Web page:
Letters to the Editor

Procurement policy problems?

Dear Editor,

In 2015, several residents of Ashcroft complained that the Village was sole-sourcing contracts for the critical stages of a costly water treatment plant. The Office of the Ombudsperson investigated and learned that work on several components of the project was awarded directly to Urban Systems without any evidence of an open and fair procurement process having taken place. The Village agreed to develop a policy on a priority basis and to apply the policy going forward to ensure consistent and fair procurement actions.

“Procurement that is fair, open and competitive,” the Ombudsperson pointed out, “supports open and transparent local government and helps ensure that local governments receive value for the tax dollars spent.”

It took four years, considerable provocation, and another intervention from the Ombudsperson to finally get a procurement policy drafted. Staff presented the procurement policy at July’s regular meeting. Council made no suggestions for edits or changes and the policy was approved and adopted at the last regular council meeting on August 26, 2019.

There is a catch. When asked, “Had the procurement policy been in place at the time water treatment upgrades were being considered, would the process and outcome have been different?” with no hesitation, the former Chief Administrative Officer answered with a definitive “No.”

Aye, there’s the rub!

In other words, the engineering firm Urban Systems would still have been engaged without any competitive or comparative process being involved. They would still have suggested the need to be proactive and build the facility. They would still have written up the Water Master Plan and assist the Village in its application for a government grant. They would still have controlled the bidding process for the construction and commissioning phases of the project. The proposed costs would have been the same.

You see there is a clause in the procurement guidelines that states, “Prior to any major capital project, the Village’s Engineering firm will provide a report to council advocating the need for the proposed project. Upon council’s approval, the Village’s Engineering firm will be appointed to assist with the project including the grant application/reporting, RFP process and to provide the necessary expertise to ensure the project is completed to industry standards.” The more expensive the proposal, the more the engineering firm makes. This is a conflict of interest.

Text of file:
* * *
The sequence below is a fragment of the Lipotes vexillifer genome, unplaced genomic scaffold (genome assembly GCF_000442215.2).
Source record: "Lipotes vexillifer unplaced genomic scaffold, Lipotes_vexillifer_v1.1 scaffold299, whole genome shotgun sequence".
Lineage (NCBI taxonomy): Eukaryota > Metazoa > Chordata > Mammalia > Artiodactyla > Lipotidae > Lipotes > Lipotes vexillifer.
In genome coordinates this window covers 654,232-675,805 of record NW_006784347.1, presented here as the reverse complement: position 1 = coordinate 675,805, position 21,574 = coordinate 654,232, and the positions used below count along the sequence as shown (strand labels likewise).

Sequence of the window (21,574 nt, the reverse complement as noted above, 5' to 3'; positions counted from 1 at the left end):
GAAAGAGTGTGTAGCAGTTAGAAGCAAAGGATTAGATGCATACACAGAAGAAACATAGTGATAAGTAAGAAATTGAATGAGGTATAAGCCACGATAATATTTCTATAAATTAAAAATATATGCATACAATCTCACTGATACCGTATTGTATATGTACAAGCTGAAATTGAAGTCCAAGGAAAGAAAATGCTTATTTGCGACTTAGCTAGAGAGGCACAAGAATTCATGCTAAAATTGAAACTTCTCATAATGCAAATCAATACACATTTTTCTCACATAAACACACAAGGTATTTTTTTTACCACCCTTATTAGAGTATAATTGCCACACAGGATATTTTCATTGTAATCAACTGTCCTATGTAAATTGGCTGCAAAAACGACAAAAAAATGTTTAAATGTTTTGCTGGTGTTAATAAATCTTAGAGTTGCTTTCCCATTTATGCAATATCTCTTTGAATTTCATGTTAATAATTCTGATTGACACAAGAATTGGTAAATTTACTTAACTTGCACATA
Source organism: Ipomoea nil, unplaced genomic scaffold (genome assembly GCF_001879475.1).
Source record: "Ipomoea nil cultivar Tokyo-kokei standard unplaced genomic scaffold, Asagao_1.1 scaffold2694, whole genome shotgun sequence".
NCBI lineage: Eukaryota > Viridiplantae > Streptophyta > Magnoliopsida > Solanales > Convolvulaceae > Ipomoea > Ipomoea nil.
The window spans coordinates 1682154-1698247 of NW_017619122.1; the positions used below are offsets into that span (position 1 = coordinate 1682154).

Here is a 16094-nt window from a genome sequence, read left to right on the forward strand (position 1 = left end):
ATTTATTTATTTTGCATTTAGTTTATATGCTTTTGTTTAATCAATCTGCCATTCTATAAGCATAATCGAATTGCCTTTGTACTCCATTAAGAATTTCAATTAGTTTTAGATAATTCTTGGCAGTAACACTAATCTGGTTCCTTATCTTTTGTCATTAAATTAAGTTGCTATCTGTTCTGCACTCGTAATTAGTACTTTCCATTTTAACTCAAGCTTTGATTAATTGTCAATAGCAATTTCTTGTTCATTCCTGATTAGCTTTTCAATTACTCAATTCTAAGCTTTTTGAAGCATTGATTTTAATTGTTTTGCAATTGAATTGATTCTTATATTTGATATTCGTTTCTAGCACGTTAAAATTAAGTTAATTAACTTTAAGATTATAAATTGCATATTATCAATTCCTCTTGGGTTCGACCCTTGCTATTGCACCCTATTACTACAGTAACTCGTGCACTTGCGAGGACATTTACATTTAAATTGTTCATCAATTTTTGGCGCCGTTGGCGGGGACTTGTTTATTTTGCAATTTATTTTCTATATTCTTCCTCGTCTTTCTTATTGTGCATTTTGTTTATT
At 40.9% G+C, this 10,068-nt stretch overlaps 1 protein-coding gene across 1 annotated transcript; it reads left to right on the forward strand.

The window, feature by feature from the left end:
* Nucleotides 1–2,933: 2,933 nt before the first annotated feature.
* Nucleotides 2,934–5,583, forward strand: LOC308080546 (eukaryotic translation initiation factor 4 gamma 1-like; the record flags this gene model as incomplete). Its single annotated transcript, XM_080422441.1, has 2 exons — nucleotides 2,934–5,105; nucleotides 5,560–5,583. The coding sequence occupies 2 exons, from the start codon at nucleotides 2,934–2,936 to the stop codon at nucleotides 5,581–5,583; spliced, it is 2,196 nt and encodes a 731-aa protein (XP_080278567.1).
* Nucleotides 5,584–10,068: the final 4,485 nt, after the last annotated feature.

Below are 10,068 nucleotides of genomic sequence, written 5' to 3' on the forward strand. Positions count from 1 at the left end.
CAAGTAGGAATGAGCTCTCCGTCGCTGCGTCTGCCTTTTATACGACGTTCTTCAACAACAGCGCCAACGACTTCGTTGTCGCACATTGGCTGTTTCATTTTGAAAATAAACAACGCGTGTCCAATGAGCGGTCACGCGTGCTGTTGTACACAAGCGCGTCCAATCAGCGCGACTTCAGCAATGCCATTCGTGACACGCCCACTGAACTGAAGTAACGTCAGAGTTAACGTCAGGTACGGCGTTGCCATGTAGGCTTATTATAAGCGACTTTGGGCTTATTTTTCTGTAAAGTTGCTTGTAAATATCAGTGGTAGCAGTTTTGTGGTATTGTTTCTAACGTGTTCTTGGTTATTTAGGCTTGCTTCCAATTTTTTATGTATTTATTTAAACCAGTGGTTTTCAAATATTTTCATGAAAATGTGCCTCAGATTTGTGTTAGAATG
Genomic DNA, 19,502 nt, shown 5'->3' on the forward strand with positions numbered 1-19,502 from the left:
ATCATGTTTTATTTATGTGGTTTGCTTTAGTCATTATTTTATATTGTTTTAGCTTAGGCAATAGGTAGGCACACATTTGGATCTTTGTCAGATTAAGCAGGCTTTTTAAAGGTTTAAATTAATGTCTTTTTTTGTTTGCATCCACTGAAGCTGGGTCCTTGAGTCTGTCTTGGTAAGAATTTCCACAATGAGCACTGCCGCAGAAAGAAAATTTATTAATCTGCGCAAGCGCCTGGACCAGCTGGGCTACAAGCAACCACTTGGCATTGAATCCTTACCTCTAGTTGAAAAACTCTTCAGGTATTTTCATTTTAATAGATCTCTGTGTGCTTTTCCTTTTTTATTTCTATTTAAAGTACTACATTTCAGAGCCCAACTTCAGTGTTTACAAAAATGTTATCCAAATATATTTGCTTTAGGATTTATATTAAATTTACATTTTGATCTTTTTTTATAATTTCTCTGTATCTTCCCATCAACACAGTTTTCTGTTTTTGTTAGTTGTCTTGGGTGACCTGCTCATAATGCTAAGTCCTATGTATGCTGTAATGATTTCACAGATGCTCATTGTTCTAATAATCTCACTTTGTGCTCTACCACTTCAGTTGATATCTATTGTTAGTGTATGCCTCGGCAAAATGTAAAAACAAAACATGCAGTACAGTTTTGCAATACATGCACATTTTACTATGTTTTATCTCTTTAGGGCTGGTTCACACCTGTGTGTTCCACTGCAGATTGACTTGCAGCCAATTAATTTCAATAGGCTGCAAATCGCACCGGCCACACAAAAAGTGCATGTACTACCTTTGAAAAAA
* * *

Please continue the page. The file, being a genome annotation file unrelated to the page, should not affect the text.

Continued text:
Conservatively, Urban Systems will make over $1.2 million dollars on Ashcroft’s Water Treatment Plant proposal, approximately 15 per cent of the budgeted amount. And the company has undertaken multiple other projects for the Village.

Long-term sole-sourcing of any consulting or professional service leads to the Village becoming complacent and blindly accepting whatever is presented before them as necessary, inevitable, and advisable. I wonder if Village taxpayers are content, as council is, with the convenience of such an arrangement, and if they believe they are receiving value for the tax dollars spent?

Gloria Mertens

Ashcroft, B.C.



editorial@accjournal.ca

Like us on Facebook and follow us on Twitter

Just Posted

Local Liberal MP Jati Sidhu says he forgives Trudeau for brownface photos

Sidhu says Trudeau ‘didn’t know any better’ and that photos will prompt discussion

Local Liberal candidate says ad showing him with Abbotsford police officer was ‘not acceptable’

Jati Sidhu said advertisement only appeared for 30 minutes and was created by Montreal company

Cache Creek councillor has committee appointments rescinded

Council also presented with need for roof repairs to Cache Creek fire hall

RCMP conclude investigation into 2017 Elephant Hill wildfire

Files have been turned over to BC Prosecution Service

HUB Online Network finding its feet, documenting the region

New venture already has nearly three dozen videos up on YouTube channel

PHOTOS: Young protesters in B.C. and beyond demand climate change action

Many demonstaers were kids and teens who skipped school to take part

Walmart to quit selling e-cigarettes amid vaping backlash

U.S.’s largest retailer points to ‘growing’ complications in federal, state and local regulations

Former B.C. lifeguard gets house arrest for possession of child porn

Cees Vanderniet of Grand Forks will serve six months of house arrest, then two years’ probation

Crown alleges resentment of ex-wife drove Oak Bay father to kill his daughters

Patrick Weir alleged in his closing arguments that Andrew Berry is responsible for the deaths of his daughters

‘I’d do it again,’ says B.C. man who swam naked, drunk in Toronto shark tank

David Weaver, of Nelson, was drunk when he went to Ripley’s Aquarium in Toronto on Oct. 12 2018

How to react to Trudeau’s racist photos? With humility, B.C. prof says

‘We are now treating racism as a crime that you cannot recover from’

Victoria man spots online photo of his totem pole 11 years after it was stolen

Mark Trueman restored the pole himself before it was stolen off of his property in Duncan

VIDEO: Fire destroys Williams Lake strip club targeted by past arson attempts

Diamonds and Dust Entertainment Lounge destroyed by fire, as well as New World Tea and Coffee House

Trudeau seeks meeting with Singh to apologize for blackface, brownface photos

‘I will be apologizing to him personally as a racialized Canadian,’ Trudeau said Friday

Most Read